A Travellerspoint blog

The Sauna

Day two in Turku* *If you can think of anything else that rhymes with Turku, include it in the comments section below and the next beer is on me.


One of the many reasons why I enjoy traveling is to experience the local cultures. Of particular interest is how people approach both food and leisure. In Bangkok, I experienced a traditional Thai massage, actually paying to have my body nearly broken by a 4-ft 10-inch elderly lady. In Marakesh, my traveling buddy, Amy, and I opted for the Moroccan spa experience, whereby we were sponge-bathed by half naked women in an underground converted cellar (I distinctly remember calling Amy in the stall next to me, saying, “Is THIS happening to you?”) On this trip, the sauna was the experience to conquer. Let me explain.

While in Japan, the whole topic of bathing rituals was faced head-on when we were forced to shower in a traditional onsen (see explanation in illustration below). A fellow traveler informed me that in Switzerland - which is a scheduled stop on this tour - not only are the saunas co-ed, they’re also entirely nude. (When pressed about this in detail, I learned that eye contact is particularly important in these situations.) NOW… as an American, whose cultural values have been heavily influenced by Puritanism, this concept is not only foreign to me, but also partially scares the shit out of me. So, naturally, I’ve decided to conquer this.


My strategic approach to the fully-nude sauna is as follows:
1. While in Finland, another country very fond of this bathing ritual, practice being normal and un-American in a European bathing environment.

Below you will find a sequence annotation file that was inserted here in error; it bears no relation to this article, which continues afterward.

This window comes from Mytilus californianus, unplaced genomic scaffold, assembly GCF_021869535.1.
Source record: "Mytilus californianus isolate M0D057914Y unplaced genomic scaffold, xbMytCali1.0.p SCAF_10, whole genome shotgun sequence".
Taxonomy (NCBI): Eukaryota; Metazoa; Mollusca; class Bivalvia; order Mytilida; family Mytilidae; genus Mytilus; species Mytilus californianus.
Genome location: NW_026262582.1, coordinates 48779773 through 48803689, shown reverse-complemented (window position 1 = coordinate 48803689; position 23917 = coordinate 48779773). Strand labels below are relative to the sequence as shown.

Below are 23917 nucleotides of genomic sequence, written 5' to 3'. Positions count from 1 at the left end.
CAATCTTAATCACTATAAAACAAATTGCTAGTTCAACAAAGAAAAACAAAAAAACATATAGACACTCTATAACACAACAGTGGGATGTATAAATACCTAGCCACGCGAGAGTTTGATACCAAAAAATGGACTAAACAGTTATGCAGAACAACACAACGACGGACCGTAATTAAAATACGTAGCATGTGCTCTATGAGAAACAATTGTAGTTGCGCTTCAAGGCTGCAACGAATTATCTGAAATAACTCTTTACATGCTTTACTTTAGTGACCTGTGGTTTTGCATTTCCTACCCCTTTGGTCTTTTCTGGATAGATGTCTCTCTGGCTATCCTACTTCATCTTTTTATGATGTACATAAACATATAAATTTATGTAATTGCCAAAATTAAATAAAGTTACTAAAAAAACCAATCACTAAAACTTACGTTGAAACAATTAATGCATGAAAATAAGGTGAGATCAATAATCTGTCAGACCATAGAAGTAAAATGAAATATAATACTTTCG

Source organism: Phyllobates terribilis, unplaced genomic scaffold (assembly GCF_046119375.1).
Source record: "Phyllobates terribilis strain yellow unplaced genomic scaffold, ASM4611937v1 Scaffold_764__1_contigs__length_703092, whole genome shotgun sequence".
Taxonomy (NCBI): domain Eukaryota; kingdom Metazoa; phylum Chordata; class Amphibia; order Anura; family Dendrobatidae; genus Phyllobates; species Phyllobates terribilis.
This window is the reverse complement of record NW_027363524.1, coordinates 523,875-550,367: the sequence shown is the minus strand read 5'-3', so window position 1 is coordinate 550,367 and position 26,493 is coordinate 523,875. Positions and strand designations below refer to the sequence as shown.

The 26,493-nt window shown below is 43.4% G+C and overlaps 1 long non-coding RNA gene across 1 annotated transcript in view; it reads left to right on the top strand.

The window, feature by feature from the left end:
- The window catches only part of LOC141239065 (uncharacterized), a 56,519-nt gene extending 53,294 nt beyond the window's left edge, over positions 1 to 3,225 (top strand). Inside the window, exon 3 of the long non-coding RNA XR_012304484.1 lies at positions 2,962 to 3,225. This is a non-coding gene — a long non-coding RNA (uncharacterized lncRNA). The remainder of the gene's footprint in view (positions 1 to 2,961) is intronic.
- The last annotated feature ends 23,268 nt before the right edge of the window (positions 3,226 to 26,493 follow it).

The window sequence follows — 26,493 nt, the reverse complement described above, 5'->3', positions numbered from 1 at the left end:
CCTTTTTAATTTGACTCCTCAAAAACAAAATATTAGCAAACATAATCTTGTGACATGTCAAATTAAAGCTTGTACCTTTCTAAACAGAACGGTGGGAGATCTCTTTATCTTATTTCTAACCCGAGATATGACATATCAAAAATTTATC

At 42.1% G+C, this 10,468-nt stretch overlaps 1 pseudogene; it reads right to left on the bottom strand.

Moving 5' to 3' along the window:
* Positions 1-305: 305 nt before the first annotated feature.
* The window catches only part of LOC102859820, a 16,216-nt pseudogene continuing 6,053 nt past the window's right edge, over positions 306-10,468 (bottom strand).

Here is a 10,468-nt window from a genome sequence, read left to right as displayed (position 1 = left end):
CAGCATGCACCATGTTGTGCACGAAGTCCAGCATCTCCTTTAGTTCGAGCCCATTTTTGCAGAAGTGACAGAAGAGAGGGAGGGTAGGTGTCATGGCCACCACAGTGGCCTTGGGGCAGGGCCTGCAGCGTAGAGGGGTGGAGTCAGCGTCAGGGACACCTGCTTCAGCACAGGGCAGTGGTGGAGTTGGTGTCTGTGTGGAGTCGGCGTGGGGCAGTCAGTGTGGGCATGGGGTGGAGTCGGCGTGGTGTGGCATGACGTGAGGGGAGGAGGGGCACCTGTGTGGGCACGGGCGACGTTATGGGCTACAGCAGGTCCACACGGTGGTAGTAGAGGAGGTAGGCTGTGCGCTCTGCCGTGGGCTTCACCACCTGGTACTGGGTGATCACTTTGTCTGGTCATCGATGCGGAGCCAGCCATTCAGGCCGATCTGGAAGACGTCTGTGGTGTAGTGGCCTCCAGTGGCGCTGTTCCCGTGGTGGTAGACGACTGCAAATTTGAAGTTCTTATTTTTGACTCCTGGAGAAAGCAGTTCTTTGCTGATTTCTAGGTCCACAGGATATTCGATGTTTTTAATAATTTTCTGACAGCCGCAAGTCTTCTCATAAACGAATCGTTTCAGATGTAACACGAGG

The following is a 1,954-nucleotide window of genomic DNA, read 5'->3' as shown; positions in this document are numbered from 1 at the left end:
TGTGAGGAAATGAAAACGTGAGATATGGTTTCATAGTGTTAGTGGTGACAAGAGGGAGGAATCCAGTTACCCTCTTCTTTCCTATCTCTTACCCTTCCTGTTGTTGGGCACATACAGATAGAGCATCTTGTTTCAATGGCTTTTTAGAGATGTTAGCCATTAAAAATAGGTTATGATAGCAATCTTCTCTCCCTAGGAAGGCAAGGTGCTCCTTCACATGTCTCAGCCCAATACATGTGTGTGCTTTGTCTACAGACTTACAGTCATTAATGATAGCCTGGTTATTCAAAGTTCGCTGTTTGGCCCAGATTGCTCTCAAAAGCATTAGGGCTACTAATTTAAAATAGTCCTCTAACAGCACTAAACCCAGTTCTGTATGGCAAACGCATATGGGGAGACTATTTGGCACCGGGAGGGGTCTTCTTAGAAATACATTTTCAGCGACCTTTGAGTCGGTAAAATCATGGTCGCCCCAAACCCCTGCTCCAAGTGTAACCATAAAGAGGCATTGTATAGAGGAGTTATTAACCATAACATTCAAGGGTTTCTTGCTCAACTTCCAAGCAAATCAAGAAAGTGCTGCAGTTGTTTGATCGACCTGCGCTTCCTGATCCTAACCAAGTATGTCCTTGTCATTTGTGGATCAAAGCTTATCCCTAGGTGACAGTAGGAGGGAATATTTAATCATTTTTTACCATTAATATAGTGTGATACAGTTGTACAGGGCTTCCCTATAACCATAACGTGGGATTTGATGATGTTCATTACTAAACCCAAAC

2. In Switzerland, approximately 2 hours before said sauna experience, consume copious amounts of very strong alcohol and set out to accomplish mission.

Boom, you got this, Nicole.

Editor’s note: I have no visuals for the following, so please exercise imagination with what I’m about to describe.

Mika finds us a Finnish sauna, that unlike any notions of a sauna I have, is tucked away in the woods and consists of a number of little hut-like cabins situated right on a lake. At this sight, I start thinking of some HBO documentary on nudist colonies that I saw when I was 10, and start second-guessing whether Mika would pull a prank like that on me. (For the record, he would if he had more time to plan this).

The Finnish sauna is also co-ed. But luckily, because this is a public sauna, bathing suits are not only acceptable, but preferred. So I figure I got this experience in the bag. How hard could it be to sit in a hot room in a bathing suit? Fully aware that I’m likely the only foreigner in this sauna, I commit to not uttering one word — just to see if my naturalness at being half nude in front of strangers can pass me as a local.

As my friend opens the door to this cabin that can’t be more than 12 feet long, what comes into view are about 15 people, all over the age of 70, half-naked, sitting shoulder to shoulder and visibly sweating on one another while some rocks in the middle of the room release steam. Before I can even finish mentally processing this scene, I break my own rule, and declare - loud enough for everyone in this hut to hear - “This… is… NOT… normal.”